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Electronic cigarettes can contain high levels of the cancer-causing compound formaldehyde, the same material found in cigarettes, embalming fluid, and disinfectant, according to researchers.
Scientists at Portland State University tested the vapor released from e-cigarettes at the highest voltage level and found the carcinogen in the liquid aerosol. The amount of formaldehyde released from e-cigarettes is even even higher than from regular cigarettes.
In a letter published in the New England Journal of Medicine, scientists said that long-term vaping could give users a lifetime cancer risk five to 15 times higher than the risk associated with long-term smoking.
In addition, formaldehyde-releasing agents may deposit more efficiently in the respiratory tract than gaseous formaldehyde, and so they could carry a higher slope factor for cancer.
E-cigarettes are marketed as a way for people to consume the nicotine found in cigarettes in a “healthier” way, without the added ingredients in tobacco cigarettes. The devices heat a liquid that contains nicotine and other additives, which is then inhaled as a vapor.
“Vaping” has become a popular alternative to smoking, and the vapor produced by e-cigarettes is odorless, which lets users consume the vapor in places where they wouldn’t be able to smoke. Vaping was also the word of the year in 2014, a testament to the growing popularity of the smoking-replacement technology, the users of which have become part of a hip sub-culture.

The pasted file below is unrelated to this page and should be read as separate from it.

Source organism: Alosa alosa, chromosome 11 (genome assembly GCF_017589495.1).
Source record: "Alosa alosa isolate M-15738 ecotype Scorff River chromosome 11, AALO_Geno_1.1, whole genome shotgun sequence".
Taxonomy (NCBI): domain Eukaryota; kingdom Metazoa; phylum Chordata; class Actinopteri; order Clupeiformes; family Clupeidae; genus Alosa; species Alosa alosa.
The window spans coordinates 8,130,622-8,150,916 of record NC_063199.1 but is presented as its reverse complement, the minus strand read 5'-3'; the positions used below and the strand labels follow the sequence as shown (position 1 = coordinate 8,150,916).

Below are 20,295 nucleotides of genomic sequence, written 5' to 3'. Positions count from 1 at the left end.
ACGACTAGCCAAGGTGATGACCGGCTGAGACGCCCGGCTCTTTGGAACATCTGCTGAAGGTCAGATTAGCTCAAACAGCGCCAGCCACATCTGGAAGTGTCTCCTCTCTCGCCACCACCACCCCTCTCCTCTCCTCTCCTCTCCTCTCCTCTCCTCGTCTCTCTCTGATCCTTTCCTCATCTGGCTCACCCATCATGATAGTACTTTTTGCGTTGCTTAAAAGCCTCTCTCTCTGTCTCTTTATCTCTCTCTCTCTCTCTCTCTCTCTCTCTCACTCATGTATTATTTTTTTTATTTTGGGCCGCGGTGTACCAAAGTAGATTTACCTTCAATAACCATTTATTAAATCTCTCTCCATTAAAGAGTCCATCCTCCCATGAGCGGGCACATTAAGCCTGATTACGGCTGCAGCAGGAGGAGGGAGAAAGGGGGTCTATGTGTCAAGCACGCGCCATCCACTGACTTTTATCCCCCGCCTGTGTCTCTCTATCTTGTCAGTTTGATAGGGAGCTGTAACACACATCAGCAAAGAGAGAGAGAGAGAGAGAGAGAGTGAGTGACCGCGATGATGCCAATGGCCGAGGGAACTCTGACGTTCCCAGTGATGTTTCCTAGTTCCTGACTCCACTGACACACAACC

Scientists tested their e-cigarette on its highest voltage setting, a level that many people wouldn’t use but that is still supported by the device.
The American Vaping Association dismissed the scientists’ findings.
“They clearly did not talk to [people who use e-cigarettes] to understand this,” Gregory Conley the association’s president, told NPR News. “They think, ‘Oh well. If we hit the button for so many seconds and that produces formaldehyde, then we have a new public health crisis to report.'”
But much is still unknown about the long-term effects of e-cigarette use and their vaporous byproduct. Earlier this year, the FDA moved to regulate e-cigarettes and the World Health Organization proposed a ban on vaping indoors to mirror one on indoor tobacco use.
The Portland study shows that vaping carries risks similar to tobacco smoking—at least, if you’re giving your e-cigarette a lot of juice.
Selena Larson is a technology reporter based in San Francisco who writes about the intersection of technology and culture. Her work explores new technologies and the way they impact industries, human behavior, and security and privacy. Since leaving the Daily Dot, she's reported for CNN Money and done technical writing for cybersecurity firm Dragos.